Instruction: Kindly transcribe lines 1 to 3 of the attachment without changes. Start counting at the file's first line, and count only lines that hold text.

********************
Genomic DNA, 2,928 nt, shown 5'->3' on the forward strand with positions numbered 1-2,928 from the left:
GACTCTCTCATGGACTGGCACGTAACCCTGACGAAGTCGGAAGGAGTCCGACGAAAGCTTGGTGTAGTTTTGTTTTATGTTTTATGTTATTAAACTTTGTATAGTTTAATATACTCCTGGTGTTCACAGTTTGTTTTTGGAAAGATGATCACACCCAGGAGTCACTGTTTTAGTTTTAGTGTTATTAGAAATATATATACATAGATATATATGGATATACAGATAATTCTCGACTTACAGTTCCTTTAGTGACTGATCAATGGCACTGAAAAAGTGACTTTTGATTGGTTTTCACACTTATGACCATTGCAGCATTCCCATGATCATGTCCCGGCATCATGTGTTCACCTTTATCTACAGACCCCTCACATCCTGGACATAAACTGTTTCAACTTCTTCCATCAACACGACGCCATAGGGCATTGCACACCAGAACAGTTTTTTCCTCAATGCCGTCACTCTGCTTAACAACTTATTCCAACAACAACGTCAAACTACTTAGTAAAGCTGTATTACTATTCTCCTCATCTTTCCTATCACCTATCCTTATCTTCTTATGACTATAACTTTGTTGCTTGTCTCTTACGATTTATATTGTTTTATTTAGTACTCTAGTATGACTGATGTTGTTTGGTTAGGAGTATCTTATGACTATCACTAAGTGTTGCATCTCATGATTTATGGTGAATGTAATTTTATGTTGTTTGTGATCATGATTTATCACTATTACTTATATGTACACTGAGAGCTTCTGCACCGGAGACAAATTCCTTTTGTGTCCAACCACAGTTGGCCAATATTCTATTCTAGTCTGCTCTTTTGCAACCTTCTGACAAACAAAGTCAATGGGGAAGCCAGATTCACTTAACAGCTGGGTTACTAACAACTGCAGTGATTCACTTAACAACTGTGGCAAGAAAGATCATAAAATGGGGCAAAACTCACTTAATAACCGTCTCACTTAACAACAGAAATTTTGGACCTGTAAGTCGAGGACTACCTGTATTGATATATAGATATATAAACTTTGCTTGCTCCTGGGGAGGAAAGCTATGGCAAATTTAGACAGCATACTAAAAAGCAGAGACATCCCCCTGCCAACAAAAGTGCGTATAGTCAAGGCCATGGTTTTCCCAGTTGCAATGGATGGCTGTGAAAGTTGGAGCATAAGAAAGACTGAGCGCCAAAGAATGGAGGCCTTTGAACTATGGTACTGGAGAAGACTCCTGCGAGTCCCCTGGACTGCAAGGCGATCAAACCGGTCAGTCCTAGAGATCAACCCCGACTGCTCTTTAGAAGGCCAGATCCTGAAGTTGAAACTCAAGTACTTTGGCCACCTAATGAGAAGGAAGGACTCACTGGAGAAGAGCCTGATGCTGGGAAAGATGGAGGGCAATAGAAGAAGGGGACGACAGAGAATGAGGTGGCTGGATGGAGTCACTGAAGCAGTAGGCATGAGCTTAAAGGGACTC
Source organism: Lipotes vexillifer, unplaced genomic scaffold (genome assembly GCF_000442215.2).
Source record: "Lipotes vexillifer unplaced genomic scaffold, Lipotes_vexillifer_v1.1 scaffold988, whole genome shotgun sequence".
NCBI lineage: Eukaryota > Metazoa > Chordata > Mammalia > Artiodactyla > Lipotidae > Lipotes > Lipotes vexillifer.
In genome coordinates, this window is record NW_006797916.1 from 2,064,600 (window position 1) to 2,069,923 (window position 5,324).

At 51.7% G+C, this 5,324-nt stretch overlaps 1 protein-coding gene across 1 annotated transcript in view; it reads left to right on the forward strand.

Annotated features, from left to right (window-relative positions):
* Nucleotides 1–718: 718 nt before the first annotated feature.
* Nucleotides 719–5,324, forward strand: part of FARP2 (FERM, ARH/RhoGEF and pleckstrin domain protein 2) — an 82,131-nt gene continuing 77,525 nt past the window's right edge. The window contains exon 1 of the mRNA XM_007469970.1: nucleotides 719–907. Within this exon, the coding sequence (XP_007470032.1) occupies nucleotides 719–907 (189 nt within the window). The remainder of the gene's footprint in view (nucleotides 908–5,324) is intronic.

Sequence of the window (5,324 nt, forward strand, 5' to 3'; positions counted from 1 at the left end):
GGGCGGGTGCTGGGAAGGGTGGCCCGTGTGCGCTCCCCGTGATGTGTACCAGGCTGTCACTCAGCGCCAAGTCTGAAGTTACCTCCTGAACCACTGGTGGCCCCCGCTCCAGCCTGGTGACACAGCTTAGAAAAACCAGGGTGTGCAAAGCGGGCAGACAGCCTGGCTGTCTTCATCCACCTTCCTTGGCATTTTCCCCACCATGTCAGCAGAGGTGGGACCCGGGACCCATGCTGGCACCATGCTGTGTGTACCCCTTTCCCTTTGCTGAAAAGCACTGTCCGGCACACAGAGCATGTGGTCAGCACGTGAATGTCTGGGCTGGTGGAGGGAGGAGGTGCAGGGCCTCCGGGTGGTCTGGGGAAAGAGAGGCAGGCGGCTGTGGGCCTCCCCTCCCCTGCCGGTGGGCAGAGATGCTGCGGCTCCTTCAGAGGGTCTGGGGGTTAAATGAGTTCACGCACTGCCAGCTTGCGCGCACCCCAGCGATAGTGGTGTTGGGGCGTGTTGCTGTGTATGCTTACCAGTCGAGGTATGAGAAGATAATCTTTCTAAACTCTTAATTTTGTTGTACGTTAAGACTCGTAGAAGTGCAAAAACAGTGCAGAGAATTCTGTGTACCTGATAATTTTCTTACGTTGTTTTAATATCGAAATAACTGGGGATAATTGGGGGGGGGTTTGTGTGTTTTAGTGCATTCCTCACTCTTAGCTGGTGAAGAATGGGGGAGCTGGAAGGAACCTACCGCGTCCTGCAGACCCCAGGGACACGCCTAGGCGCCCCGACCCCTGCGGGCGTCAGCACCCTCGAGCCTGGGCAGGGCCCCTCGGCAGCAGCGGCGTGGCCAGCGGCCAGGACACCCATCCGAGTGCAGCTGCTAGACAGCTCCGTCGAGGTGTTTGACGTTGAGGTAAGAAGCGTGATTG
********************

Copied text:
Genomic DNA, 2,928 nt, shown 5'->3' on the forward strand with positions numbered 1-2,928 from the left:
GACTCTCTCATGGACTGGCACGTAACCCTGACGAAGTCGGAAGGAGTCCGACGAAAGCTTGGTGTAGTTTTGTTTTATGTTTTATGTTATTAAACTTTGTATAGTTTAATATACTCCTGGTGTTCACAGTTTGTTTTTGGAAAGATGATCACACCCAGGAGTCACTGTTTTAGTTTTAGTGTTATTAGAAATATATATACATAGATATATATGGATATACAGATAATTCTCGACTTACAGTTCCTTTAGTGACTGATCAATGGCACTGAAAAAGTGACTTTTGATTGGTTTTCACACTTATGACCATTGCAGCATTCCCATGATCATGTCCCGGCATCATGTGTTCACCTTTATCTACAGACCCCTCACATCCTGGACATAAACTGTTTCAACTTCTTCCATCAACACGACGCCATAGGGCATTGCACACCAGAACAGTTTTTTCCTCAATGCCGTCACTCTGCTTAACAACTTATTCCAACAACAACGTCAAACTACTTAGTAAAGCTGTATTACTATTCTCCTCATCTTTCCTATCACCTATCCTTATCTTCTTATGACTATAACTTTGTTGCTTGTCTCTTACGATTTATATTGTTTTATTTAGTACTCTAGTATGACTGATGTTGTTTGGTTAGGAGTATCTTATGACTATCACTAAGTGTTGCATCTCATGATTTATGGTGAATGTAATTTTATGTTGTTTGTGATCATGATTTATCACTATTACTTATATGTACACTGAGAGCTTCTGCACCGGAGACAAATTCCTTTTGTGTCCAACCACAGTTGGCCAATATTCTATTCTAGTCTGCTCTTTTGCAACCTTCTGACAAACAAAGTCAATGGGGAAGCCAGATTCACTTAACAGCTGGGTTACTAACAACTGCAGTGATTCACTTAACAACTGTGGCAAGAAAGATCATAAAATGGGGCAAAACTCACTTAATAACCGTCTCACTTAACAACAGAAATTTTGGACCTGTAAGTCGAGGACTACCTGTATTGATATATAGATATATAAACTTTGCTTGCTCCTGGGGAGGAAAGCTATGGCAAATTTAGACAGCATACTAAAAAGCAGAGACATCCCCCTGCCAACAAAAGTGCGTATAGTCAAGGCCATGGTTTTCCCAGTTGCAATGGATGGCTGTGAAAGTTGGAGCATAAGAAAGACTGAGCGCCAAAGAATGGAGGCCTTTGAACTATGGTACTGGAGAAGACTCCTGCGAGTCCCCTGGACTGCAAGGCGATCAAACCGGTCAGTCCTAGAGATCAACCCCGACTGCTCTTTAGAAGGCCAGATCCTGAAGTTGAAACTCAAGTACTTTGGCCACCTAATGAGAAGGAAGGACTCACTGGAGAAGAGCCTGATGCTGGGAAAGATGGAGGGCAATAGAAGAAGGGGACGACAGAGAATGAGGTGGCTGGATGGAGTCACTGAAGCAGTAGGCATGAGCTTAAAGGGACTC
Source organism: Lipotes vexillifer, unplaced genomic scaffold (genome assembly GCF_000442215.2).